Posts Tagged ‘rosamund pike’

Movie Review: Hostiles (2017)

Posted: September 16, 2018 in Drama
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In 1892, Captain Joseph Blocker (Christian Bale) is ordered by Colonel Abraham Briggs (Stephen Lang) to transport Chief Yellow Hawk (Wes Studi) to his native home in Montana.  Yellow Hawk is a member of the Cheyanne tribe, dying of cancer and wants to be buried in his native land.  The directive to transport Yellow Hawk came from President Benjamin Harrison himself, but Blocker initially refuses to obey it because he thinks of Yellow Hawk as a murderer.  Briggs threatens Blocker’s pension, so Blocker reluctantly agrees.  Blocker put together a team and starts toward Montana.  On the way he finds a widow named Rosalie Quaid (Rosamund Pike) whose husband and three children have been killed by Comanche, who burned her house to the ground.  She is traumatized and in a state of shock.  Blocker sympathizes with the widow, helps her bury her children, and takes her along with them. One night, Rosalie and the Native women are kidnapped by fur traders.  Chief Yellow Hawk offers to help Blocker rescue the women.  Does Blocker take him up on his offer?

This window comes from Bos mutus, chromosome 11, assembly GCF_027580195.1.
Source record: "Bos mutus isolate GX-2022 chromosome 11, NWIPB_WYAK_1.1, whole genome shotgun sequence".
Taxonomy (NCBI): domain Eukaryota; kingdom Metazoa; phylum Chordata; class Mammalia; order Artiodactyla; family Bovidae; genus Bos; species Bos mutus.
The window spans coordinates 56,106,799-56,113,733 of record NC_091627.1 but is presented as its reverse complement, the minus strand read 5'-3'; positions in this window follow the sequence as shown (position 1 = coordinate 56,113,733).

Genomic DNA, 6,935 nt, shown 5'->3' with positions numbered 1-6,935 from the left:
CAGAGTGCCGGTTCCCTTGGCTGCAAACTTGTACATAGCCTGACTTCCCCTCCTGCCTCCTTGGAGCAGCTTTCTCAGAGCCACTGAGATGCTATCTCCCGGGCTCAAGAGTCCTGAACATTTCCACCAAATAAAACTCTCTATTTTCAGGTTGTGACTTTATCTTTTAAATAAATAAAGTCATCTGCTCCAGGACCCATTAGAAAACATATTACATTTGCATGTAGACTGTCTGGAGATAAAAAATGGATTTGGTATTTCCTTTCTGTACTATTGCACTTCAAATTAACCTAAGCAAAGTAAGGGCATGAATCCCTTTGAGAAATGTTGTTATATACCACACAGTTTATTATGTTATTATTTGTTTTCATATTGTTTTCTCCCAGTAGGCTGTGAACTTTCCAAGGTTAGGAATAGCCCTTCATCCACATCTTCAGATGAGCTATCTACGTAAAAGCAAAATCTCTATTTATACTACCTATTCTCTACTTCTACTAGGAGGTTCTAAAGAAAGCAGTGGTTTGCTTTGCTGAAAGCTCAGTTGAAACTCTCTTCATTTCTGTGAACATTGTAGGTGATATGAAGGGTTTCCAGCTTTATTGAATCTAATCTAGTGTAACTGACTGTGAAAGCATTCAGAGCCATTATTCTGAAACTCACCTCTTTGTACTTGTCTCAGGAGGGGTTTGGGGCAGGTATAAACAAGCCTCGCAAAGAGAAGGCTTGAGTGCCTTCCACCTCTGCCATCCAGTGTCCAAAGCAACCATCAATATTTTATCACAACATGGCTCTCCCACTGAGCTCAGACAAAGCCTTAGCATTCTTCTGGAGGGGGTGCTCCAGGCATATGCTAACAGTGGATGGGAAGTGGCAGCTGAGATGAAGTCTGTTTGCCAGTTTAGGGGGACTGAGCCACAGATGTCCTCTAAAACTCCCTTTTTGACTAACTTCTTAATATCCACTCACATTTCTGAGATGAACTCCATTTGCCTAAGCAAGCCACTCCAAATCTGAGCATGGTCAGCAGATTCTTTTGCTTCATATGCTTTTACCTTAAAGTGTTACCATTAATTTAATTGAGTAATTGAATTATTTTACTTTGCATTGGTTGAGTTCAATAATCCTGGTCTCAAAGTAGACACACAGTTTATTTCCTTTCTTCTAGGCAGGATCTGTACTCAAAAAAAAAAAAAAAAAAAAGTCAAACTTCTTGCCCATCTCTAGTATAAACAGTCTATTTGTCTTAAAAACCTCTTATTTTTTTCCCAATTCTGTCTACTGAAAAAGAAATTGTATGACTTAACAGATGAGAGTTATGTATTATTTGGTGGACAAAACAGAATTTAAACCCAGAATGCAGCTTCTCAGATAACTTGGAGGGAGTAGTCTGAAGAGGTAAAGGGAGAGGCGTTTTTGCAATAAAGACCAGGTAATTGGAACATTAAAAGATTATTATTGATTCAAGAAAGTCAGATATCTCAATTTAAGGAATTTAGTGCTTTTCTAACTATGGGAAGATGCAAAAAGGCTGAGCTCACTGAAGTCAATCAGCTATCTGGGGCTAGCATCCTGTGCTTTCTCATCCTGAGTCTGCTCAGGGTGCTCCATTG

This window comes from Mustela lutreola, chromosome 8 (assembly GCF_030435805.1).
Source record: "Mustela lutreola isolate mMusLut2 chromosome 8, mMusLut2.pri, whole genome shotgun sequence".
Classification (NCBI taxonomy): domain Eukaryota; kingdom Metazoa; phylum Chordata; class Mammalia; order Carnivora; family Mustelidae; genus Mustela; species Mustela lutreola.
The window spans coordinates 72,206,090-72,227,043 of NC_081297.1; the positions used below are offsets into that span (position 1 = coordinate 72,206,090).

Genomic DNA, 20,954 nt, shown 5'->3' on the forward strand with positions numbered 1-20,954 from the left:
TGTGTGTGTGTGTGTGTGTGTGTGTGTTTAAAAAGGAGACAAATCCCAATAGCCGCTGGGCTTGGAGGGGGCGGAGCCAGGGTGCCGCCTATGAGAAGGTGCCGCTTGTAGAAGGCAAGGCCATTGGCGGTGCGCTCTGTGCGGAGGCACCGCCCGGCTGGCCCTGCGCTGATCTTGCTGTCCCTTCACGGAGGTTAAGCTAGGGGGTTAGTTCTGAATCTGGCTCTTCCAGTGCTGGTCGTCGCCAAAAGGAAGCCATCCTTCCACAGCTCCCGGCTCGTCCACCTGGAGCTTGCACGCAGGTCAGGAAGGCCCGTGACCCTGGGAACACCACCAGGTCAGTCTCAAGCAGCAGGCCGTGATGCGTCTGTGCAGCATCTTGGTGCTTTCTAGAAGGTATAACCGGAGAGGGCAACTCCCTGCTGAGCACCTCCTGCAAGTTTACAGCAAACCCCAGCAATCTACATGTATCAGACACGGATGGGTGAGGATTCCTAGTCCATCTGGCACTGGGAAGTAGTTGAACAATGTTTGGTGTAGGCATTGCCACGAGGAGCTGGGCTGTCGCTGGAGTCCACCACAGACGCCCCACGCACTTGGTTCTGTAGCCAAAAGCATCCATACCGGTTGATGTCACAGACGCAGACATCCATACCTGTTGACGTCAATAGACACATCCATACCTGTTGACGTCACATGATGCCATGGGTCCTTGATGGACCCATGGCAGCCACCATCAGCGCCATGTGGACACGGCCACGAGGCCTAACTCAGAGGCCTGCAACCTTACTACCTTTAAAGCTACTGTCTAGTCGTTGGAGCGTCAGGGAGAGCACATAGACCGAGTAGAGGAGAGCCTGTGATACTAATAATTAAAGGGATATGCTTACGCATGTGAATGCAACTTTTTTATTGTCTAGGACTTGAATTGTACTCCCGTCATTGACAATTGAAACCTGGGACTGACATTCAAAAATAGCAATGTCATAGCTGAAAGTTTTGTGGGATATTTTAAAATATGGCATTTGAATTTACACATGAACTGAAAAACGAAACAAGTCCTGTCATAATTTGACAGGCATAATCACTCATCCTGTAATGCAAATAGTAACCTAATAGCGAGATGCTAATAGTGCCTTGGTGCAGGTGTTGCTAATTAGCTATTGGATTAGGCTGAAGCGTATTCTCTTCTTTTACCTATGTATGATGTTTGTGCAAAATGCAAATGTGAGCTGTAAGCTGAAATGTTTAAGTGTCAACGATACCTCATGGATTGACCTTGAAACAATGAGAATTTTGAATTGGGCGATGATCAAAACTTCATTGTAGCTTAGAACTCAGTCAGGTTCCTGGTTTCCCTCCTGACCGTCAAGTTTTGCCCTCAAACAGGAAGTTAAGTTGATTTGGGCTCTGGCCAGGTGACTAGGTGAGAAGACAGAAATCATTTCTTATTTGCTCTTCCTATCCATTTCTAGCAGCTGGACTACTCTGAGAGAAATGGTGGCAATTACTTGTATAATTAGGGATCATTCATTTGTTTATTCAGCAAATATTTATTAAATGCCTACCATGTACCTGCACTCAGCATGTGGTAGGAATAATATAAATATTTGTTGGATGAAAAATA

Hostiles should have been the story of two psychologically traumatized people living in the old West.  The second half of the movie becomes something else entirely, and the movie stops working on any level.  The writers should have left the main characters alone, and the movie would have been much better. There’s already a movie like this, it’s John Ford’s classic The Searchers, John Wayne plays a bigot, who hates Native Americans, but has to go into Indian territory to save a little girl.  The villains in this movie are also Comanche, don’t know what the Comanche ever did to traumatize Hollywood writers, but they’re the heavies again.  The point is, John Wayne’s character never changed in The Searchers and didn’t have to, Hostiles should have followed similar character development. The climax of Hostiles violent and unnecessary, the whole movie is a wasted opportunity.

Christian Bale is one of the best actors in the world, he’s been acting well since he starred in Empire of The Sun as a 13 year old.  In Hostiles, however, Bale underplays the character so much that he’s barely noticeable.   The script doesn’t help him either, he’s asked to play the character one way for the first half of the movie, and another way during the second half of the movie.  Rosamund Pike has the opposite problem, she overplays the traumatized Rosalie to the point of hysteria, she was not good in Gone Girl either.  Wes Studi plays Yellow Hawk as a sympathetic character, but it’s a small role.

This movie was written and directed by Scott Cooper, who directed the awful Black Mass, and the good Out of The Furnace.  I am hesitant to watch movies written and directed by one person,  because the writer thinks his dialogue is great, so he rambles on, and the director thinks the writer is great, so he doesn’t edit any of the scenes to pick up the pacing.

Hostiles:  Christian should have Bale-d out on this movie.

Hector and the Search for Happiness